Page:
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Biochemistry - Mental Health - Neuroscience

Modulation of Synaptic Plasticity by Stress Hormone Associates with Plastic Alteration of Synaptic NMDA Receptor in the Adult Hippocampus
Published: Tuesday, November 01, 2011
Author: Yiu Chung Tse et al.

by Yiu Chung Tse, Rosemary C. Bagot, Juliana A. Hutter, Alice S. Wong, Tak Pan Wong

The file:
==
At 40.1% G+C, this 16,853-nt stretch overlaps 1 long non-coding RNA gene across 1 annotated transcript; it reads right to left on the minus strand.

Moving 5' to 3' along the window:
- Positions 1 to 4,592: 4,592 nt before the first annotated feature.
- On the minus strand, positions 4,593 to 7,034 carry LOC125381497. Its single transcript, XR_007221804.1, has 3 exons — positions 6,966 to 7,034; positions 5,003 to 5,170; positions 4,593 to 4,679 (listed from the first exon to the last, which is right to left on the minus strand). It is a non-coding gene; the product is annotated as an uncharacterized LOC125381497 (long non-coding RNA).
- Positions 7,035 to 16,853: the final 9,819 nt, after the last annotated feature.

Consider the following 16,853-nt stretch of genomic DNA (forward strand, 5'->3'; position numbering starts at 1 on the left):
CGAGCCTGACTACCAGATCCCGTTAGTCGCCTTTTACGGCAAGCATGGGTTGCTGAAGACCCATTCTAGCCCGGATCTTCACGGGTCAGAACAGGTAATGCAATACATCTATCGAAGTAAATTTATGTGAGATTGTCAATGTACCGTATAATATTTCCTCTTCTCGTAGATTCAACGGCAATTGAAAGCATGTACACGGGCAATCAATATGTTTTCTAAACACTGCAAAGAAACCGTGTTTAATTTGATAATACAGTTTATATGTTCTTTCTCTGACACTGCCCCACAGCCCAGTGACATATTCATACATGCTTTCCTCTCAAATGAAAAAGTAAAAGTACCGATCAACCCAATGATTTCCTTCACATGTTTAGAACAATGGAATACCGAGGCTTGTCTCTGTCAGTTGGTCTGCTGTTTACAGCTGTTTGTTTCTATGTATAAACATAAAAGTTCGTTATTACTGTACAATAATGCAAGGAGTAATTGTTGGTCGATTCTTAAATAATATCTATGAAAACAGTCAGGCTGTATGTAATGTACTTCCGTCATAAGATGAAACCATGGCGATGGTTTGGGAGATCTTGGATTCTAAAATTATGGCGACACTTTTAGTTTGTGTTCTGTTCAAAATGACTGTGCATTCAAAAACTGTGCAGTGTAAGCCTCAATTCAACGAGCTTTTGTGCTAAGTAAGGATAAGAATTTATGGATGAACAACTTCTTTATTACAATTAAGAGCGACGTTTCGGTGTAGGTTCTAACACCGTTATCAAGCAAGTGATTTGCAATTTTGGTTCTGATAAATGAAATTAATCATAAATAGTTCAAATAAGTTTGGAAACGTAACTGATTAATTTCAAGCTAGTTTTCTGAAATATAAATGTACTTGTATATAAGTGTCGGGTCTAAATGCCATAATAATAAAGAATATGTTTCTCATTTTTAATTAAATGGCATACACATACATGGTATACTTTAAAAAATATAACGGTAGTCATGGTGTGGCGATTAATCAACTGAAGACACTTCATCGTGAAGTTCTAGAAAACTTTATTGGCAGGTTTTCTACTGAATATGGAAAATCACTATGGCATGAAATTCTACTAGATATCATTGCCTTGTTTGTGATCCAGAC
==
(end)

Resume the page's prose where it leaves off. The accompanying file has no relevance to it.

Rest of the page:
Stress exerts a profound impact on learning and memory, in part, through the actions of adrenal corticosterone (CORT) on synaptic plasticity, a cellular model of learning and memory. Increasing findings suggest that CORT exerts its impact on synaptic plasticity by altering the functional properties of glutamate receptors, which include changes in the motility and function of a-amino-3-hydroxy-5-methylisoxazole-4-propionic acid subtype of glutamate receptor (AMPAR) that are responsible for the expression of synaptic plasticity. Here we provide evidence that CORT could also regulate synaptic plasticity by modulating the function of synaptic N-methyl-D-aspartate receptors (NMDARs), which mediate the induction of synaptic plasticity. We found that stress level CORT applied to adult rat hippocampal slices potentiated evoked NMDAR-mediated synaptic responses within 30 min. Surprisingly, following this fast-onset change, we observed a slow-onset (>1 hour after termination of CORT exposure) increase in synaptic expression of GluN2A-containing NMDARs. To investigate the consequences of the distinct fast- and slow-onset modulation of NMDARs for synaptic plasticity, we examined the formation of long-term potentiation (LTP) and long-term depression (LTD) within relevant time windows. Paralleling the increased NMDAR function, both LTP and LTD were facilitated during CORT treatment. However, 1–2 hours after CORT treatment when synaptic expression of GluN2A-containing NMDARs is increased, bidirectional plasticity was no longer facilitated. Our findings reveal the remarkable plasticity of NMDARs in the adult hippocampus in response to CORT. CORT-mediated slow-onset increase in GluN2A in hippocampal synapses could be a homeostatic mechanism to normalize synaptic plasticity following fast-onset stress-induced facilitation.